The reader is similarly never provided specifics about Krebs’ experiences during the war—one can understand vaguely what has happened to Krebs by leaning on general knowledge about the context of World War I, but the story itself does not fill in any of these details. This seems the most obvious indicator of language being an act of suppression itself. Of course, the war happened, and Krebs was, indeed, there. But the language of the story does not permit the details of the war to surface, just as Krebs himself seems to have locked the war away behind a protective layer of apathy and emptiness.
The short and declarative sentences of the novel further embody and shape Krebs’ mental state. Think of the periods as stoppers of emotion; before a sentence in the story can get too long and rambling—before it can wander off to places that might be painful to visit—it is pinned down by a period. Hemingway keeps his prose unemotional by making his sentences tight and straightforward. In fact, Krebs’ mother’s dialogue in the final scene makes up the only passages that ramble. She speaks to Krebs in a burst of emotion and desperation, expressing her wish that he get started with his life. This moment starkly contrasts in style to the story’s overall constrained prose, as Krebs’ mother’s character in general contrasts with Krebs’. She is open with her wishes, whereas Krebs is tightlipped and short with her in his responses. She represents a desperate expression of feelings, assigning words to her emotions, whereas Krebs represents either a pained suppression of feeling, or a lack of feeling altogether.
Throughout the story, the reader may wonder whether war has indeed rendered Krebs unable to communicate, or truly numb. Because Hemingway’s sentences mimic the act of suppression itself, Hemingway invites the reader to consider whether the language represents the way the war has hollowed Krebs’ emotional state, or whether the locked-down language is a barrier against a stream of emotions in Krebs that are simply, purposefully unexpressed.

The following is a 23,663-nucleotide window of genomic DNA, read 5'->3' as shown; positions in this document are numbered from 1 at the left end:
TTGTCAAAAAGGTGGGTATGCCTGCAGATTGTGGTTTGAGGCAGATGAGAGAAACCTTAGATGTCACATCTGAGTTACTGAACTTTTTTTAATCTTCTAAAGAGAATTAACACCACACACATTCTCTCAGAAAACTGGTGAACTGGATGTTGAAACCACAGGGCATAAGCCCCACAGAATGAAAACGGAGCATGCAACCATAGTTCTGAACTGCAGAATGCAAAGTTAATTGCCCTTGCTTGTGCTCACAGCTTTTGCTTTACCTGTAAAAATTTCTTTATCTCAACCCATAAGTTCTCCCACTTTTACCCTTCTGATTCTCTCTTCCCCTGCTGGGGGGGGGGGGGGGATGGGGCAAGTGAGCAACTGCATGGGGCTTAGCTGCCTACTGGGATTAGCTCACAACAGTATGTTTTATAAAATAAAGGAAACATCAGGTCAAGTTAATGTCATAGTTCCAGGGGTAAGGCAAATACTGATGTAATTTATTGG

Language of Suppression ThemeTracker
Language of Suppression Quotes in Soldier’s Home
“At first Krebs, who had been at Belleau Wood, Soissons, the Champagne, St. Mihiel and in the Argonne did not want to talk about the war at all. Later he felt the need to talk but no one wanted to hear about it. His town had heard too many atrocity stories to be thrilled by actualities.”
“All of the times that had been able to make him feel cool and clear inside himself when he thought of them; the times so long back when he had done the one thing, the only thing for a man to do, easily and naturally, when he might have done something else, now lost their cool, valuable quality and then were lost themselves.”
“He did not want to do any courting. He did not want to tell any more lies. It wasn’t worth it. He did not want any consequences. He did not want any consequences ever again. He wanted to live without consequences.”
“He sat on the porch reading a book about the war…He wished there were more maps. He looked forward with a good feeling to reading all the really good histories when they would come out with good detail maps. Now he was really learning about the war. He had been a good soldier. That made a difference.”